By Cassie Watson; posted 31 March 2022.
Recent events have called unwelcome attention to the Metropolitan Police, whose approach to tackling police corruption has been found to be unfit for purpose, most notably in relation to the murder of Daniel Morgan in 1987 and the use by Wayne Couzens of police powers to kidnap and murder Sarah Everard in March 2021.
A key moment in the Met’s ongoing struggle against various forms of misconduct occurred in 1877 when four senior detectives were charged with perverting the course of justice. The famous Trial of the Detectives (aka the Turf Fraud Scandal) ensued after Scotland Yard was called in to investigate a confidence trick in which two Englishmen, Harry Benson and William Kurr, swindled gamblers out of thousands of pounds in a scam involving horse racing bets, called the De Goncourt frauds after the victim who had been most heavily fleeced, Madame de Goncourt. When Benson and Kurr proved difficult to arrest, it was discovered that Kurr was on friendly terms with Inspector John Meiklejohn, Chief Inspector Nathaniel Druscovich and Chief Inspector William Palmer, and had paid them for information about the police investigation into the frauds.
The three stood trial at the Old Bailey in October 1877 and were sentenced to two years in prison, together with a solicitor named Edward Froggatt. Detective Chief Inspector George Clarke (aka ‘The Chieftain‘) was acquitted but the pervasive stench of dishonesty had transformative implications for Scotland Yard. Following a committee of inquiry, the Detective Branch was reorganised into the Criminal Investigation Department in March 1878.
Clive Emsley noted that “corruption and suspect behaviour was often a part of the popular image of the policeman”, while more recently Graham Smith has investigated complaints made against officers serving with the Metropolitan Police, to identify the obstacles that victims faced when attempting to hold the police to account for assaults and other forms of misconduct. While not part of a systematic study, the two cases recounted below offer additional insights into the dark side of Victorian policing.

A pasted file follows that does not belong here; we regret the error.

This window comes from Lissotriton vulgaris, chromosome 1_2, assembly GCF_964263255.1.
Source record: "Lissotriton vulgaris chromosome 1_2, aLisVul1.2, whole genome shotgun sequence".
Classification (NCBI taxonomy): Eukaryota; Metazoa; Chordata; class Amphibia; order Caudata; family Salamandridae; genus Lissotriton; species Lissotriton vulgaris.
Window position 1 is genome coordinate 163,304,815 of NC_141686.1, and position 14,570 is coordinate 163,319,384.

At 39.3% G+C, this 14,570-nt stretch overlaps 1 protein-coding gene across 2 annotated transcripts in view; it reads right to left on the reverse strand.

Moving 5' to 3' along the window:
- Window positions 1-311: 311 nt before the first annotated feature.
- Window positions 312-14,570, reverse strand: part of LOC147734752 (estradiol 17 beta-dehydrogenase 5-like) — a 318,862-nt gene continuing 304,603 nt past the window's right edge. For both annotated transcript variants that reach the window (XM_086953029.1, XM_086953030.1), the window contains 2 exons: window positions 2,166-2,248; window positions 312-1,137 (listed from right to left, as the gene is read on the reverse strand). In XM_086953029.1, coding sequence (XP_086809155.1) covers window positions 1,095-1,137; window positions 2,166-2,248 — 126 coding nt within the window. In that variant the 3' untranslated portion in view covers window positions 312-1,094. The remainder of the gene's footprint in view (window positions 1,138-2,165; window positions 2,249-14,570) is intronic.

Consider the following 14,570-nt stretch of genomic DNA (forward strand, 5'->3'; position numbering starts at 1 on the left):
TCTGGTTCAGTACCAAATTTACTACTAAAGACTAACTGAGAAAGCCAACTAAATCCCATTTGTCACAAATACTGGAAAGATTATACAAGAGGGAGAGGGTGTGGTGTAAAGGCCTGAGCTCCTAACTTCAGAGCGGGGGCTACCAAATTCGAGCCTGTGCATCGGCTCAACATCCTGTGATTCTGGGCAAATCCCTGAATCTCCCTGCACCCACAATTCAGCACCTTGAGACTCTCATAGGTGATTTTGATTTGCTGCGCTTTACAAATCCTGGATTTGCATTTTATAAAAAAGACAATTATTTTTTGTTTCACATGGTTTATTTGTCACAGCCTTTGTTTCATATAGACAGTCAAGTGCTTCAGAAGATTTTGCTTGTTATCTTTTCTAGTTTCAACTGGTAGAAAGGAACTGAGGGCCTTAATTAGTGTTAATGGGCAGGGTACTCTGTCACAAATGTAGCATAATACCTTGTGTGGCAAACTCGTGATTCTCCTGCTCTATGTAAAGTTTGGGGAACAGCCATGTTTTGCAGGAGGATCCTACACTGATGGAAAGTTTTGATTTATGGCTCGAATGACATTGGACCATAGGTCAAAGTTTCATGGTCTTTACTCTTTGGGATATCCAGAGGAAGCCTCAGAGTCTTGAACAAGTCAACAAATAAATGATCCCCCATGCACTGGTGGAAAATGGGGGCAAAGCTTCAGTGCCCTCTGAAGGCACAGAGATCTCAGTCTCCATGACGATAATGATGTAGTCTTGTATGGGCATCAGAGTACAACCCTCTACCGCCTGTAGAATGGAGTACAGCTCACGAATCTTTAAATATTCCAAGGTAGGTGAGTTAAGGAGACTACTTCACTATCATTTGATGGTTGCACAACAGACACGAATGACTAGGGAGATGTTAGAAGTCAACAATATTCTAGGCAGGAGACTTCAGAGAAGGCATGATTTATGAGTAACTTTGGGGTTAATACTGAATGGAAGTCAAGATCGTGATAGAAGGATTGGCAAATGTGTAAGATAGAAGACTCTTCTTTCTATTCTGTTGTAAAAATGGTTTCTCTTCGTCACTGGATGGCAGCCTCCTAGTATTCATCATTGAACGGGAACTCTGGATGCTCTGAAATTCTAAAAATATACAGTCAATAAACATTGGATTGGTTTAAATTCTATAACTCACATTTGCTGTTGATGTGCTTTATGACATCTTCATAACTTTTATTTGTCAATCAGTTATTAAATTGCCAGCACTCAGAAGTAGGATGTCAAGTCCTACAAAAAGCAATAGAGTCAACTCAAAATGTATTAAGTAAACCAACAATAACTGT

William Fitchie: Edinburgh, 1856
On 1 July 1856 William Fitchie appeared before the Sheriff Substitute of Edinburghshire to answer to a charge of vitriol throwing, declaring that: “I am forty years of age. I was born in Forfarshire, I reside at South St James Street Edinburgh. I am a labourer. I am not married.” He admitted throwing a liquid – claiming he did not know it was sulphuric acid – on the shawl of a woman named Elizabeth Clark, with whom he had “formerly cohabited.” In fact, he had thrown acid into her face, causing serious burns. Clark was a prostitute aged 34, and her witness statement paints a picture of a violent man: after living with him for two years she left in August 1855 because he treated her so badly. But he would not leave her alone, declaring his intention to prevent her from getting “into any decent way of life”, and by 30 June 1856 he was heard to threaten “that that night he would keep her from seeing any man, and any man from speaking to her.”
This was a fairly typical case of vitriol throwing in its association with jealousy and domestic violence, and his trial was reported only briefly: “William Fitchie, for the offence of throwing sulphuric acid on a girl named Clark, while within a house in Edinburgh, with the intention of doing her bodily harm, was sentenced to four years’ penal servitude.”